Explain the responses of two different Jewish theologians to the Holocaust.

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Religious people from many religions all over the world need a response to the Holocaust to understand what to believe, why it happened, and what can be done to prevent it from happening again. Some religious people need a response to the Holocaust to justify their belief in God after such destruction has taken place, even though God is supposed to be benevolent, all loving. Jews specifically need a response to the Holocaust a great amount of those who died in the Holocaust were Jewish and since then many theologians have tried to decipher the message of the Holocaust. Fackenheim has a unique response to the Holocaust and his theory of a new commandment, and his answers of how to prevail after such evil was committed are unusual and controversial. The 'Commandment' is explicit and detailed, and although Fackenheim's theories do not explain why the Holocaust happened, or how to prevent it, he explains how to live after the Holocaust. Sacks continued to believe in God after the Holocaust and does not think that the Holocaust was unique, and recognises the previous persecutions of the Jewish people. Although this constant destruction against the Jewish people is not positive, the idea that the Jewish people can always survive and recover from such events is encouraging and hopeful.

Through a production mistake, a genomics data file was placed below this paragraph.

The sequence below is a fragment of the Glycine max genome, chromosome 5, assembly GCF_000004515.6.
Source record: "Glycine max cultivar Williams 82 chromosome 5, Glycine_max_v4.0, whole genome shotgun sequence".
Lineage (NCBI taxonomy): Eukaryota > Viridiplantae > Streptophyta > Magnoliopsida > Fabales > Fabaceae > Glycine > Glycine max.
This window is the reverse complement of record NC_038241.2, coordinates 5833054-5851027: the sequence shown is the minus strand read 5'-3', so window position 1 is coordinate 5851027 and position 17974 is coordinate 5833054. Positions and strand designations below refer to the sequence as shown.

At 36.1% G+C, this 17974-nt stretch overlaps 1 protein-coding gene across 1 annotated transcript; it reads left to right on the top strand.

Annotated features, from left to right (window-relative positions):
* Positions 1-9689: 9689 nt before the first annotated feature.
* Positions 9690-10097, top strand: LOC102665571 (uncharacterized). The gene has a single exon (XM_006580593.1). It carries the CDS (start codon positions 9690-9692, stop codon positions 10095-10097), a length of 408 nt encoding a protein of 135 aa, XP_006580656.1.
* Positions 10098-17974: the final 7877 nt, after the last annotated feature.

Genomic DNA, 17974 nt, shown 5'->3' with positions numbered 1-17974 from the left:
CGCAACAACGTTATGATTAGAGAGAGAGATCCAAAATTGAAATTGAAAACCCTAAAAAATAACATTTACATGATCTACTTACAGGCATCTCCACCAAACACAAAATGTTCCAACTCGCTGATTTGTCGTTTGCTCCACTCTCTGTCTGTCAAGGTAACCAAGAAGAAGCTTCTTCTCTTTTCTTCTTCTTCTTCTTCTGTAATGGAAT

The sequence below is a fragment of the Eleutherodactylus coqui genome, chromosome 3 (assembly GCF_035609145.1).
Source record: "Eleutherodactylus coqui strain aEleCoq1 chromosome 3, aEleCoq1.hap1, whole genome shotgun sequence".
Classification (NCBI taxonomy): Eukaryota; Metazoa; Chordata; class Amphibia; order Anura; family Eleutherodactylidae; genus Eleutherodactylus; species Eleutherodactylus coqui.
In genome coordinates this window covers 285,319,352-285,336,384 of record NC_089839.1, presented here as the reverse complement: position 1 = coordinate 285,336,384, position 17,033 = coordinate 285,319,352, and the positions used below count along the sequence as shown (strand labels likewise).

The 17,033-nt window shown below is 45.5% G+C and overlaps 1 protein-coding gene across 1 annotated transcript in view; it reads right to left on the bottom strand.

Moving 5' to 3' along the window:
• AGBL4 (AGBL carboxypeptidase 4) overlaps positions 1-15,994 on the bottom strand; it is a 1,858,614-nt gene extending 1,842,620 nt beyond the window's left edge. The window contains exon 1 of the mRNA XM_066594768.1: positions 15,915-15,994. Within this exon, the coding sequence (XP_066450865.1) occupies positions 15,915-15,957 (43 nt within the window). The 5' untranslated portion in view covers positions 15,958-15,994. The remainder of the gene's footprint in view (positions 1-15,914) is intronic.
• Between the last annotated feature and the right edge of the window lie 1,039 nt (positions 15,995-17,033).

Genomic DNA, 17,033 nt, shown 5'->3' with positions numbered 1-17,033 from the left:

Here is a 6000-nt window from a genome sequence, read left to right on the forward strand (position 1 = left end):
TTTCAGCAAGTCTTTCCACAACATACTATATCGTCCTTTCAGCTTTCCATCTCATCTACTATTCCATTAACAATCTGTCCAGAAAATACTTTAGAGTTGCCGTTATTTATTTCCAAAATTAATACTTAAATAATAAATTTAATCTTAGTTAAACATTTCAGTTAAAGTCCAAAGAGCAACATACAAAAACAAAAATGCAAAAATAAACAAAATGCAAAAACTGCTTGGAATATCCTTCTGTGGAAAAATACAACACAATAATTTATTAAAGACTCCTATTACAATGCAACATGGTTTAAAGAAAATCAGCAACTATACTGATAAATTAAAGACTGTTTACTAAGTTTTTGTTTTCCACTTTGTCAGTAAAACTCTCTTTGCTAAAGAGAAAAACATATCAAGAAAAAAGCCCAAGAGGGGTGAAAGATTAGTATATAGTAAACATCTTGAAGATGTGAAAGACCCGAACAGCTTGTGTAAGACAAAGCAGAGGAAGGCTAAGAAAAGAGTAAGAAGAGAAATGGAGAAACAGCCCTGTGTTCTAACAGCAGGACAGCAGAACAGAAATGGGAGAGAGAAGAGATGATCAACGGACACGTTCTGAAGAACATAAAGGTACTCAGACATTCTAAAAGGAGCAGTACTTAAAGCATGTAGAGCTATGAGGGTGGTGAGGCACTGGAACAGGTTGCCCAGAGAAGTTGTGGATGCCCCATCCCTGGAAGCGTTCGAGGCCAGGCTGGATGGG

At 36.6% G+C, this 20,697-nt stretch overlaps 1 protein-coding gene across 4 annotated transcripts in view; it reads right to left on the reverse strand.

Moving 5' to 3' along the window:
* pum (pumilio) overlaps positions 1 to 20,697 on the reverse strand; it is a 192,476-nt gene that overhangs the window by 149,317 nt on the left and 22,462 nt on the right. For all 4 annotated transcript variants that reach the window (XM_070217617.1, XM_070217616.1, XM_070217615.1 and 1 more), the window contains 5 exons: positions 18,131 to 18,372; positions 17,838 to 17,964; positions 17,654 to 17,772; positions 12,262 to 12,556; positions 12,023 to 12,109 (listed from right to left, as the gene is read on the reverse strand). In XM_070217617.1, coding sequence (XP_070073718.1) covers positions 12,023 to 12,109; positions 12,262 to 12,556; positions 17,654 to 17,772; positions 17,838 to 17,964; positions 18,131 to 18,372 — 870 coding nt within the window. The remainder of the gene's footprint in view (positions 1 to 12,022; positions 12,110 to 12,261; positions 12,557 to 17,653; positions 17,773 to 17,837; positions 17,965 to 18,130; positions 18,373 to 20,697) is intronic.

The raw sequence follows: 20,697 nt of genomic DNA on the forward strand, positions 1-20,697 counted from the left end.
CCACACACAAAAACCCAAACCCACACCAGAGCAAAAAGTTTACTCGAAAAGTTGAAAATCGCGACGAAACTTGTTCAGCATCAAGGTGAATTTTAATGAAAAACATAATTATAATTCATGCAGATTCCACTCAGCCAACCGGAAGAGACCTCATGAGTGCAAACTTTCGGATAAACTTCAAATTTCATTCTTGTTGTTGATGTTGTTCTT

Jonathan Sacks, the former Chief Rabbi in the UK, believes that the Holocaust was neither unique, nor special due to the fact that the Jews have been persecuted frequently throughout history. Therefore, he uses a lower case 'h' in the word Holocaust, to emphasise its indifference to other mass persecutions against the Jewish people. He believes that the Holocaust does not change anything, but he accepts that the Jewish people ‘will never understand the ...

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...heim said that to despair of the world in which God exists would 'make it a meaningless place and to abandon any of these imperatives... would be to hand him yet other, posthumous victories', meaning that anyone of Jewish descent ignoring these commands, would be letting Hitler triumph and be satisfied. In addition, to prohibit Hitler from winning further, the law includes grandchildren of Jews and Secular Jews (anyone whom the Nazi's would interpret as being Jewish). In addition, Fackenheim acknowledges that because 1 million Jewish children died due to the faith of their grandparents, the Holocaust could not have been a punishment from God. Overall, Fackenheim believed despite the horrific evil exclusively experienced during the Holocaust, it is now a commandment to persist in ones belief in God and to remain as a Jewish people, to ensure that Hitler cannot 'win'.
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